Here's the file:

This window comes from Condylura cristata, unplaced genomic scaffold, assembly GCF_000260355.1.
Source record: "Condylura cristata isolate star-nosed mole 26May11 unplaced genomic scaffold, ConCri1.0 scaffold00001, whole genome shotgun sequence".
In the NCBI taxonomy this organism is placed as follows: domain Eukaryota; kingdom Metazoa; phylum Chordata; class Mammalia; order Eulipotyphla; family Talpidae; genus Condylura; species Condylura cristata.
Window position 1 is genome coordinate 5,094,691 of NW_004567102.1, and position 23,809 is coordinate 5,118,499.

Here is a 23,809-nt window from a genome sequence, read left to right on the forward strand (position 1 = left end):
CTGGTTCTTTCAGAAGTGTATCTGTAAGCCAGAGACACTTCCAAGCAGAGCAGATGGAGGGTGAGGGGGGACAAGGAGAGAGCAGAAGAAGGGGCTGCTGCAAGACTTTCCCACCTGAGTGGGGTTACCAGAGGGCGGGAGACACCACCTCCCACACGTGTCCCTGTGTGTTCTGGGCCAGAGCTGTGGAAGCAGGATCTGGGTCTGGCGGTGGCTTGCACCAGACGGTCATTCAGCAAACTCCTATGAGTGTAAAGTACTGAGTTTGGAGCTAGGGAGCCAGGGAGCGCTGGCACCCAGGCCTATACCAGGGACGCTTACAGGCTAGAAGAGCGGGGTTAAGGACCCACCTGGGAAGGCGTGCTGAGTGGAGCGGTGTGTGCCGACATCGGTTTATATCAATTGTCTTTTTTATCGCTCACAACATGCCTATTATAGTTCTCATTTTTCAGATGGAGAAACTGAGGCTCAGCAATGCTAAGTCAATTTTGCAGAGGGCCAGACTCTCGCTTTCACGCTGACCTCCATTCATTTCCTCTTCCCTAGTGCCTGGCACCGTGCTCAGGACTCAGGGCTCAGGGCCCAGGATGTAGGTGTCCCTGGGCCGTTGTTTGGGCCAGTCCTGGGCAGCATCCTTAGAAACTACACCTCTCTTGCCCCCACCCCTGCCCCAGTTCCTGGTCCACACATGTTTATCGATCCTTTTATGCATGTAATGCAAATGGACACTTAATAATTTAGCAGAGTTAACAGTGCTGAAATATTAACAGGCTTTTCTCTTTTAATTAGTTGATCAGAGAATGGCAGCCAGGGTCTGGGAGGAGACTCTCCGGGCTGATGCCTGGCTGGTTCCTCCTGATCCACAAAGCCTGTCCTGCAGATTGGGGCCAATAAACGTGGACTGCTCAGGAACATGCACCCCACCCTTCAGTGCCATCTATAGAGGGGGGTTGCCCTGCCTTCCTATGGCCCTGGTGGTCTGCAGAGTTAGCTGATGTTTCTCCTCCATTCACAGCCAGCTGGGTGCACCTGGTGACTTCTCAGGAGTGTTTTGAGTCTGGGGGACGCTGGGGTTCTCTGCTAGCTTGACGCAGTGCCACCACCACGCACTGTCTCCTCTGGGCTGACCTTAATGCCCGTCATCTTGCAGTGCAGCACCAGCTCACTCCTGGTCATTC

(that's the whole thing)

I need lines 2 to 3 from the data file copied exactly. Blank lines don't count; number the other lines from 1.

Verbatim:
Source record: "Condylura cristata isolate star-nosed mole 26May11 unplaced genomic scaffold, ConCri1.0 scaffold00001, whole genome shotgun sequence".
In the NCBI taxonomy this organism is placed as follows: domain Eukaryota; kingdom Metazoa; phylum Chordata; class Mammalia; order Eulipotyphla; family Talpidae; genus Condylura; species Condylura cristata.